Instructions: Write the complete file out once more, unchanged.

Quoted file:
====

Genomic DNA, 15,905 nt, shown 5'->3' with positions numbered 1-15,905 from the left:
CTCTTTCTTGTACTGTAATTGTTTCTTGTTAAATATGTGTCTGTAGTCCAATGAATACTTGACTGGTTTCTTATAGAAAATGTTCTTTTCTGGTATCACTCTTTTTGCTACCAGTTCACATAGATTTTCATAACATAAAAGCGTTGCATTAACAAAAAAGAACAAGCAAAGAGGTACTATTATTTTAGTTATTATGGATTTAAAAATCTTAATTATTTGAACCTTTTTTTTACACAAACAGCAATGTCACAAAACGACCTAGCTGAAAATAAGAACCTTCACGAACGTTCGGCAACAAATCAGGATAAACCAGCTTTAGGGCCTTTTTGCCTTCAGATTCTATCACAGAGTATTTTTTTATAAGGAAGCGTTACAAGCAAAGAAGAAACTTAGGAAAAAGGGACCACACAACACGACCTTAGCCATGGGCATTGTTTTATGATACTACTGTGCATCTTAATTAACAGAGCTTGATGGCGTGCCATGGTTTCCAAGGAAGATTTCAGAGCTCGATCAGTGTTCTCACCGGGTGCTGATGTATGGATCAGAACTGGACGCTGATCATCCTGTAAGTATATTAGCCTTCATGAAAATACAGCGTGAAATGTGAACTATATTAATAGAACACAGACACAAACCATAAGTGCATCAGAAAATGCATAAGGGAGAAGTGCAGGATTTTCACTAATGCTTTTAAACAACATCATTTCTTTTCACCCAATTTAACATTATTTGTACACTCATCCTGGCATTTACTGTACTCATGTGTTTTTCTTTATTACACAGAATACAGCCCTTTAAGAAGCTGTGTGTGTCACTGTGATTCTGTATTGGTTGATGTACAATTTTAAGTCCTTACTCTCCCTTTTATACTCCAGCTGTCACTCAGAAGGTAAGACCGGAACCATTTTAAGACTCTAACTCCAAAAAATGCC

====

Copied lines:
Genomic DNA, 15,905 nt, shown 5'->3' with positions numbered 1-15,905 from the left:
CTCTTTCTTGTACTGTAATTGTTTCTTGTTAAATATGTGTCTGTAGTCCAATGAATACTTGACTGGTTTCTTATAGAAAATGTTCTTTTCTGGTATCACTCTTTTTGCTACCAGTTCACATAGATTTTCATAACATAAAAGCGTTGCATTAACAAAAAAGAACAAGCAAAGAGGTACTATTATTTTAGTTATTATGGATTTAAAAATCTTAATTATTTGAACCTTTTTTTTACACAAACAGCAATGTCACAAAACGACCTAGCTGAAAATAAGAACCTTCACGAACGTTCGGCAACAAATCAGGATAAACCAGCTTTAGGGCCTTTTTGCCTTCAGATTCTATCACAGAGTATTTTTTTATAAGGAAGCGTTACAAGCAAAGAAGAAACTTAGGAAAAAGGGACCACACAACACGACCTTAGCCATGGGCATTGTTTTATGATACTACTGTGCATCTTAATTAACAGAGCTTGATGGCGTGCCATGGTTTCCAAGGAAGATTTCAGAGCTCGATCAGTGTTCTCACCGGGTGCTGATGTATGGATCAGAACTGGACGCTGATCATCCTGTAAGTATATTAGCCTTCATGAAAATACAGCGTGAAATGTGAACTATATTAATAGAACACAGACACAAACCATAAGTGCATCAGAAAATGCATAAGGGAGAAGTGCAGGATTTTCACTAATGCTTTTAAACAACATCATTTCTTTTCACCCAATTTAACATTATTTGTACACTCATCCTGGCATTTACTGTACTCATGTGTTTTTCTTTATTACACAGAATACAGCCCTTTAAGAAGCTGTGTGTGTCACTGTGATTCTGTATTGGTTGATGTACAATTTTAAGTCCTTACTCTCCCTTTTATACTCCAGCTGTCACTCAGAAGGTAAGACCGGAACCATTTTAAGACTCTAACTCCAAAAAATGCC